Essence Without Light: An interview with Raven X
Interview by Rich Leggatt
One of the joys of covering the global underground metal scene is the pleasure of being exposed to so many fascinating and unique musical acts.
One such act that took me completely by surprise is a very talented musical duo from Ohio, U.S.A. called Raven X.
With only two members, Nÿx (all vocals and lyrics) and Khâos (all music and instruments), Raven X have succeeded in creating a wonderfully dark gothic album both biting and beautiful, stark yet rich in haunting melodies. And judging from their impressive online following I can only assume that I'm not alone in my opinion.
I was privileged to have recently reviewed their debut album with Bat Zuge Records, "Essence Without Light" (you can read it here). So when I was given the chance to interview the band about their music and their creative process I leapt at the opportunity. Please read what Nÿx and Khâos have to say about their album, their unique style and their approach to songwriting…
HMS: Raven X has such a unique sound. How did that sound evolve? Did you start off in one particular style (like death metal for example) and branch out from there?
Khâos: We never approach anything with any preconceived agenda in mind. We both love many styles of music other than metal and that inevitably works its way into the Raven X style. The death metal genre is a huge favorite of both of ours and the aggression and groove influences of death metal seem to come out more often than other styles in our songwriting, but it really isn't forced or predetermined. Unfortunately labels are important, so we refer to our style of music as Gothic Death Metal because it is probably the closest genre that it can be labeled as, but I am not sure that that really nails it down either. We feel that our music has many other elements in it such as thrash metal and black metal as well as industrial and ambient styles. In the future, we will be incorporating other styles into our songwriting and this has already been reflected in the early material we have written for the next album.
HMS: Were there any particular bands that influenced your sound?
Khâos: I wouldn't say that anything conscientiously influences the sound of Raven X. As a matter fact, we tried to do our best to not sound like anyone else both with our song writing and performances, along with the production. The album was recorded with long takes and without the use of looping or auto-tuning to ensure that it did not have that overly perfect, computer generated sound to it. We tried to record the album in the vein of how albums were recorded prior to the digital age, while still taking advantage of technology to record the album in our home studio. As far as musical influences are concerned, I have been influenced by many metal and classic rock bands over the years including everyone from Black Sabbath and Pink Floyd to Opeth and Ihsahn. I am also into a lot of non-metal music. Wolfgang Amadeus Mozart is a big favorite of mine and I am highly influenced by his layering of melodies and combination of instruments. I also have a lot of respect for Prince. His ability to write and perform all of the instruments on many of his songs has been influential in my path away from playing in a band to recording all of the instrumentation by myself. Also, he always writes each instrument part to fit the song and not show off the instrument itself. This is definitely something I keep in mind when I approach songwriting and recording the instruments.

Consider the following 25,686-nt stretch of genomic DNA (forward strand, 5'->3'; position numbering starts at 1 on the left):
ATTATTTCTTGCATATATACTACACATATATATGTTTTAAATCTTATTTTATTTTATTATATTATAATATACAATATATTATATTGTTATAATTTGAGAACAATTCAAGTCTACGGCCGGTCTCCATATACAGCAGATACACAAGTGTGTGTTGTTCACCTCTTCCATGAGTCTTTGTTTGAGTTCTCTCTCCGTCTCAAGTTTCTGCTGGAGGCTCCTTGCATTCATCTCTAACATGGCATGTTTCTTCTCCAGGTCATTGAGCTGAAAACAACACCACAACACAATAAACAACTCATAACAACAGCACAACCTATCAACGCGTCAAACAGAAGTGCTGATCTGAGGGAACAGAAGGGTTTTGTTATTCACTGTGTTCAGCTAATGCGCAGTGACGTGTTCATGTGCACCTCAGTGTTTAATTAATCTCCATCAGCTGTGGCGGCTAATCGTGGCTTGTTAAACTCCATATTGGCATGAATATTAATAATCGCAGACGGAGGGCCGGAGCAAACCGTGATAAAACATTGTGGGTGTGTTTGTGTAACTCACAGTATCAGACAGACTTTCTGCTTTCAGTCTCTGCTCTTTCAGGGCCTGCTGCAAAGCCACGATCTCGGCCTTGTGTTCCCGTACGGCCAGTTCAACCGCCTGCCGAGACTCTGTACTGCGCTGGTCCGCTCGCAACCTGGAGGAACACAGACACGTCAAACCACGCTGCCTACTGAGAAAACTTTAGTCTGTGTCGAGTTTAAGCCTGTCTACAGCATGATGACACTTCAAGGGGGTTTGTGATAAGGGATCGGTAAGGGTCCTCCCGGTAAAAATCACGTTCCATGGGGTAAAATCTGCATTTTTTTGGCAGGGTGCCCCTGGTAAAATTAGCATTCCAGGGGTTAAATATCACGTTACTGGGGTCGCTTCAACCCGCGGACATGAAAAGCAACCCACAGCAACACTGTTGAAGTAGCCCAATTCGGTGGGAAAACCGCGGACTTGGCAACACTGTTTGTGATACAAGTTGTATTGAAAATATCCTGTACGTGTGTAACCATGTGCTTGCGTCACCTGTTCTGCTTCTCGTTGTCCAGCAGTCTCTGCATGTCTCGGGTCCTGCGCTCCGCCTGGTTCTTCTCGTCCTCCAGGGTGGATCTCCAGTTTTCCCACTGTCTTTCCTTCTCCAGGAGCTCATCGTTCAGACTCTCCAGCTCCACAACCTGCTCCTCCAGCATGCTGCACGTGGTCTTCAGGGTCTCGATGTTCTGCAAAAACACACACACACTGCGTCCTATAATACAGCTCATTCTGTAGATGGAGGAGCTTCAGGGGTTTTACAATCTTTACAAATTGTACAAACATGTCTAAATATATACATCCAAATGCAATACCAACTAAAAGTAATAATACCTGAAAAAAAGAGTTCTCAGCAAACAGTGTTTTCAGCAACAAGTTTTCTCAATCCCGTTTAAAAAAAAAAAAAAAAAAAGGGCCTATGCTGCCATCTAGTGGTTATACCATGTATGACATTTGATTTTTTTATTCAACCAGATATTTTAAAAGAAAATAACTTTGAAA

HMS: I don't know a lot about the Ohio metal scene, but I get the impression that Raven X isn't exactly typical of a lot of the metal from there. What was the reaction like to your album "Essence Without Light" in your hometown?
Nÿx: The Ohio metal scene is more hardcore. Raven X is not typical, but we have had an amazing reaction of support from people. It's not everybody's music style that they would normally listen to. I personally have talked to some of these people and they were surprised of how the music also has beautiful changes and sounds. It was great to open the ears and minds of people that normally wouldn't give this style of music a chance.
"We both are open to any way that we feel will bring out the song and ideas we have." – Nÿx
HMS: Nÿx, you have such diverse vocal capabilities. What attracted you to the extreme vocal style of death/thrash metal?
Nÿx: I have always been a fan of metal. I love the emotion and feel of metal music. I am a very emotional person and I use these emotions when I write my lyrics. These emotions also help me with all my expressions I am trying to deliver for the song. When I first heard Angela Gossow of Arch Enemy, I was blown away. Not only was she an influence, but the absolute power she delivers is amazing to me. Then to see her live and to hear her overpower the men singers of the night, I was blown away again. Another singer I idolize is Michael Akerfeldt from Opeth. His vocal style and abilities are not like anyone else. He has the most beautiful singing voice and deep, dark growls that I just absolutely admire. His singing is just as powerful and his death growls.